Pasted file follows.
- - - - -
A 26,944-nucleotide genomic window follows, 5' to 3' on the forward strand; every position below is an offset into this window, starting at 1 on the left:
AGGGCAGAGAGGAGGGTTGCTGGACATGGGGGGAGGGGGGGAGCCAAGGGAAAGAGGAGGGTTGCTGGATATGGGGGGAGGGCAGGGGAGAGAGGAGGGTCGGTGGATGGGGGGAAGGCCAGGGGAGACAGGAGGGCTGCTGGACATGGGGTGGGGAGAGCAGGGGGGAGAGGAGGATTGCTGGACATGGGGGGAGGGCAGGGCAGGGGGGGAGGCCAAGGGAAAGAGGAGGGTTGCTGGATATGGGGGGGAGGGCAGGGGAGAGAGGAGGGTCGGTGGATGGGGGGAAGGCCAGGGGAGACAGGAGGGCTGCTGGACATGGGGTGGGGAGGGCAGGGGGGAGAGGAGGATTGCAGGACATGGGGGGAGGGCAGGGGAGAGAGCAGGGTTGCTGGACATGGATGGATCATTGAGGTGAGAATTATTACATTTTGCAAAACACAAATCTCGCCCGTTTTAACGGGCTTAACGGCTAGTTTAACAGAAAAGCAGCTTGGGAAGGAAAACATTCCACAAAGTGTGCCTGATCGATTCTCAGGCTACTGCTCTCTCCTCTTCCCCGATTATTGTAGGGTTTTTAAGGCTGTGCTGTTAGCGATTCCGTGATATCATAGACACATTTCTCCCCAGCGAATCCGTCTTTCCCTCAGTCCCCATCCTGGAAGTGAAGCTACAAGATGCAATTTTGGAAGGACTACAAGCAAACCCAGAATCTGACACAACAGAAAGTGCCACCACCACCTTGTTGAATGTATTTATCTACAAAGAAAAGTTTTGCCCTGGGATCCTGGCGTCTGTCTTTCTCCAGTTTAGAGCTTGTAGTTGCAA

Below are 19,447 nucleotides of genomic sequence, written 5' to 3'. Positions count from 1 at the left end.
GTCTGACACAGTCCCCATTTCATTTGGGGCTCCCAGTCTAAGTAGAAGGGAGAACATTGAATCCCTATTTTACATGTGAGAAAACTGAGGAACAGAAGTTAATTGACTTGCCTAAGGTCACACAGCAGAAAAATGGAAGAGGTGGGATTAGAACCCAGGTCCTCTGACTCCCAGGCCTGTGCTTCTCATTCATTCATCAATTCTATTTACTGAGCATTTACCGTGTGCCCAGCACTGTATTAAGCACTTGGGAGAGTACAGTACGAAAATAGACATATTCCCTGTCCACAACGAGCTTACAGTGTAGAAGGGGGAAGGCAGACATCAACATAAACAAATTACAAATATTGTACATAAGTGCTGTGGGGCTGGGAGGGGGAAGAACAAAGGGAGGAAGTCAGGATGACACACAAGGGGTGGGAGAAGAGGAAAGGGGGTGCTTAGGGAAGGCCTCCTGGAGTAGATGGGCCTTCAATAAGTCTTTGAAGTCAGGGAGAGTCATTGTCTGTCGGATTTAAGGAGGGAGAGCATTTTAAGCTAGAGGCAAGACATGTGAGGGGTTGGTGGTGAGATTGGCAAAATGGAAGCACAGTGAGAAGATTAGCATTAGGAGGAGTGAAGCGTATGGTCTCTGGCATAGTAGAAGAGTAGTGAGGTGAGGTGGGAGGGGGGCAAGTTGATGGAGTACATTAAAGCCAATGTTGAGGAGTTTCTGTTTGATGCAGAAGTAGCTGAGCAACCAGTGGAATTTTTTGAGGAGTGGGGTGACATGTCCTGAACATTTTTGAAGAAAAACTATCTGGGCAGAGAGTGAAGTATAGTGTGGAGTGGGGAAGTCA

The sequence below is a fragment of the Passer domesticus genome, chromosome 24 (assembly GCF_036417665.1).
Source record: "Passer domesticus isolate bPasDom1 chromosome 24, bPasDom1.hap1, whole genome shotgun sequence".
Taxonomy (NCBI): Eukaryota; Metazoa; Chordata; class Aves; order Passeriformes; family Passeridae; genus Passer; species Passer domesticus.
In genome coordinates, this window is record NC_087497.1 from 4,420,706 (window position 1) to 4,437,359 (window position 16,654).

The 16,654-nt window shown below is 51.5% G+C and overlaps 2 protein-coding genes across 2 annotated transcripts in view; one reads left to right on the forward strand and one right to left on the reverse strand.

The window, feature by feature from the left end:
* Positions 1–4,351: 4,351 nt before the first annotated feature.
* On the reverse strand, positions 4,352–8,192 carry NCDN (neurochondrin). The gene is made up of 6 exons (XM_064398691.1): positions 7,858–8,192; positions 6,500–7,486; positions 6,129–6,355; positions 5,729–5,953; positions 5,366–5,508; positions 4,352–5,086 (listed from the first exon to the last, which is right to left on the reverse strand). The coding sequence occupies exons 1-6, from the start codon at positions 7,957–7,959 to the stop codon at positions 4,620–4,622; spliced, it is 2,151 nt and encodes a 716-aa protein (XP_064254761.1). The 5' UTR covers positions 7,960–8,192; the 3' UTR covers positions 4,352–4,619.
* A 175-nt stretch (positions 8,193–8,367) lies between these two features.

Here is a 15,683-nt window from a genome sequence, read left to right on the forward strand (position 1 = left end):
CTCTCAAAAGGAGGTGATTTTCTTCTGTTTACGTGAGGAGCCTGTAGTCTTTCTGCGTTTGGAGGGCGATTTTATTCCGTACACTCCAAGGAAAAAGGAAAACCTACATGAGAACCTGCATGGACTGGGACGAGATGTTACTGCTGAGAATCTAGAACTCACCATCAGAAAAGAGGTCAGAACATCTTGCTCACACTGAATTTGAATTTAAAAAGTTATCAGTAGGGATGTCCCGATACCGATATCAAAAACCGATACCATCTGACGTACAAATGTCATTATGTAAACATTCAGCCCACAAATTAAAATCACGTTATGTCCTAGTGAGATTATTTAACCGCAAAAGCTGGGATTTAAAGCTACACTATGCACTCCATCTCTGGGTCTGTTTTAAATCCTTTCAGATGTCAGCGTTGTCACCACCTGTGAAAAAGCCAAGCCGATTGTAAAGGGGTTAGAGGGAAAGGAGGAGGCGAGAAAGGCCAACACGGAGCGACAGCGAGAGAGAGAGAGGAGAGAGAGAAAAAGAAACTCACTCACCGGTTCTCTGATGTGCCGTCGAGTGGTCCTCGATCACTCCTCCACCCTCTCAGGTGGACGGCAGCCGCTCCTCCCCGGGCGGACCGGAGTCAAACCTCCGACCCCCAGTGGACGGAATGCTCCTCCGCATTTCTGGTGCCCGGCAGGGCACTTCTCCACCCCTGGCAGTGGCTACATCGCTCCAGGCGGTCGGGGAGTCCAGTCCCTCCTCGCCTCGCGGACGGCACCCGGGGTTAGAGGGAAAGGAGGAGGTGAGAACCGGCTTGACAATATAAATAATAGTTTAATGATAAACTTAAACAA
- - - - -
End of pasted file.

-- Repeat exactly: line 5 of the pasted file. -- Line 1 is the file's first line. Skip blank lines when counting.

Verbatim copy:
The sequence below is a fragment of the Passer domesticus genome, chromosome 24 (assembly GCF_036417665.1).